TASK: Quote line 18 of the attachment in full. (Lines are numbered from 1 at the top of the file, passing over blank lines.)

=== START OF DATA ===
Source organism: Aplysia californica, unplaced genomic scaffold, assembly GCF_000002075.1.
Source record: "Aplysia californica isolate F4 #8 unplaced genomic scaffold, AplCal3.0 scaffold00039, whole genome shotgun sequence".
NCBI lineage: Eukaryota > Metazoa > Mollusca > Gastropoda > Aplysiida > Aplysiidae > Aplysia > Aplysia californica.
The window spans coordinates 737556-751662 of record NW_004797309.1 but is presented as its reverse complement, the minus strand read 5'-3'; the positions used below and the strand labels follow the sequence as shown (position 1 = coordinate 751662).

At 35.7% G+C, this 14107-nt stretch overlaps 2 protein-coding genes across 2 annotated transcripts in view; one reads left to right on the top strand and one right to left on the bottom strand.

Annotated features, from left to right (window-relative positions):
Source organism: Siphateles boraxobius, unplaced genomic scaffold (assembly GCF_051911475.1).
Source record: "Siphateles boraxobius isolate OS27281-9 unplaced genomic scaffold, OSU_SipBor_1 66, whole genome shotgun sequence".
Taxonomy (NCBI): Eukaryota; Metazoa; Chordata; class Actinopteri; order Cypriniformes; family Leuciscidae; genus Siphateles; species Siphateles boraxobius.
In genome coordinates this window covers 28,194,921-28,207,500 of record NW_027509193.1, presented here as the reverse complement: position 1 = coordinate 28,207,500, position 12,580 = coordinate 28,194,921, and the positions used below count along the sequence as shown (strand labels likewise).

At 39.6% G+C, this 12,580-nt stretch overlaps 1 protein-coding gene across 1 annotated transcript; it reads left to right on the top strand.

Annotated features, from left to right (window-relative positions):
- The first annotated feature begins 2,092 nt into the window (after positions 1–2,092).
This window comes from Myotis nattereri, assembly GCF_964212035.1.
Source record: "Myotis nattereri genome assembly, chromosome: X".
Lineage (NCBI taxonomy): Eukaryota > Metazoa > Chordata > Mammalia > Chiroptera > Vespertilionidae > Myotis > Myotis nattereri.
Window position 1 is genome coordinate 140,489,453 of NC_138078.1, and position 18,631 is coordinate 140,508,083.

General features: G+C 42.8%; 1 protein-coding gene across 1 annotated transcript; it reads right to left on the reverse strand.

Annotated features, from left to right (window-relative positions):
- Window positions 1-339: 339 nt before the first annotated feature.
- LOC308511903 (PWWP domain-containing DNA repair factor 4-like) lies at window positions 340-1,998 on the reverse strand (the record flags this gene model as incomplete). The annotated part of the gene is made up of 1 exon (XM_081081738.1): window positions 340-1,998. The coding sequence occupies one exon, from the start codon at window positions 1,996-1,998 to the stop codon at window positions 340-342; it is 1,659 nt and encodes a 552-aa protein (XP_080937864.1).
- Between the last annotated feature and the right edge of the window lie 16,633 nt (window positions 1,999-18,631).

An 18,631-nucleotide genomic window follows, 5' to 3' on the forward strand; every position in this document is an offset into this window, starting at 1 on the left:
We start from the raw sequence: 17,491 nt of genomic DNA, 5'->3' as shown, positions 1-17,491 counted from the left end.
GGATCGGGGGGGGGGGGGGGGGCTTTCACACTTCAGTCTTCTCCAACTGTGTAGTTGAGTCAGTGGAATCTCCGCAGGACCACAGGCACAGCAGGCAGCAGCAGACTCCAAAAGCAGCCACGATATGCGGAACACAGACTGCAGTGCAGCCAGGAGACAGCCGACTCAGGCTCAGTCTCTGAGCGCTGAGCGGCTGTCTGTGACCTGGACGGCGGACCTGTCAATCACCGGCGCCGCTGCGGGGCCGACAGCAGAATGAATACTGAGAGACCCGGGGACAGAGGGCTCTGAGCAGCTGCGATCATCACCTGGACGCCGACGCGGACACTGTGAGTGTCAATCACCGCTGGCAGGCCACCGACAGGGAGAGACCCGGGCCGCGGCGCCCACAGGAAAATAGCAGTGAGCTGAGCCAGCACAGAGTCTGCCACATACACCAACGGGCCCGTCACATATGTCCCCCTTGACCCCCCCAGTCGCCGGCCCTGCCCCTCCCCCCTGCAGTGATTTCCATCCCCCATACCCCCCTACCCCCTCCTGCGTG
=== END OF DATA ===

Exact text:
General features: G+C 42.8%; 1 protein-coding gene across 1 annotated transcript; it reads right to left on the reverse strand.